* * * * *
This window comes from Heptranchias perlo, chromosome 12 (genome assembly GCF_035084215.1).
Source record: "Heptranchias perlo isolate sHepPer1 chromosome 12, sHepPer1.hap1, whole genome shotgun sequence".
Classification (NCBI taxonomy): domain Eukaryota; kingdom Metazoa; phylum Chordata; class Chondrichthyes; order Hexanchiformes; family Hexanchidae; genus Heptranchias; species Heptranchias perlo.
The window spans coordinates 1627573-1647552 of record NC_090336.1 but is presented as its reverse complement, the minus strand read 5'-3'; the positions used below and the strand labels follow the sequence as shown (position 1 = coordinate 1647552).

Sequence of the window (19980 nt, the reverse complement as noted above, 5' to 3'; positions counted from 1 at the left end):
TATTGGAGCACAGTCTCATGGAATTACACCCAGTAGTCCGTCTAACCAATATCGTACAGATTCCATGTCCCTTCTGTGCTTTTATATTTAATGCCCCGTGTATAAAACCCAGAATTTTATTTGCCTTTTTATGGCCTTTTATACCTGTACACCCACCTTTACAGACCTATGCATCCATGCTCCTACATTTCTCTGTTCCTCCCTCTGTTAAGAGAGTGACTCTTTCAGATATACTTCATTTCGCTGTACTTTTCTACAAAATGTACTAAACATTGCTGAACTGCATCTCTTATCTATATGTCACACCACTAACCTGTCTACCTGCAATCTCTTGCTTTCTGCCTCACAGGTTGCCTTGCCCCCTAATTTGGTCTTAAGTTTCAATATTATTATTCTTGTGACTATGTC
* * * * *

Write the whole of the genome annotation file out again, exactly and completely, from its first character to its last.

This window comes from Heptranchias perlo, chromosome 12 (genome assembly GCF_035084215.1).
Source record: "Heptranchias perlo isolate sHepPer1 chromosome 12, sHepPer1.hap1, whole genome shotgun sequence".
Classification (NCBI taxonomy): domain Eukaryota; kingdom Metazoa; phylum Chordata; class Chondrichthyes; order Hexanchiformes; family Hexanchidae; genus Heptranchias; species Heptranchias perlo.
The window spans coordinates 1627573-1647552 of record NC_090336.1 but is presented as its reverse complement, the minus strand read 5'-3'; the positions used below and the strand labels follow the sequence as shown (position 1 = coordinate 1647552).

Sequence of the window (19980 nt, the reverse complement as noted above, 5' to 3'; positions counted from 1 at the left end):
TATTGGAGCACAGTCTCATGGAATTACACCCAGTAGTCCGTCTAACCAATATCGTACAGATTCCATGTCCCTTCTGTGCTTTTATATTTAATGCCCCGTGTATAAAACCCAGAATTTTATTTGCCTTTTTATGGCCTTTTATACCTGTACACCCACCTTTACAGACCTATGCATCCATGCTCCTACATTTCTCTGTTCCTCCCTCTGTTAAGAGAGTGACTCTTTCAGATATACTTCATTTCGCTGTACTTTTCTACAAAATGTACTAAACATTGCTGAACTGCATCTCTTATCTATATGTCACACCACTAACCTGTCTACCTGCAATCTCTTGCTTTCTGCCTCACAGGTTGCCTTGCCCCCTAATTTGGTCTTAAGTTTCAATATTATTATTCTTGTGACTATGTC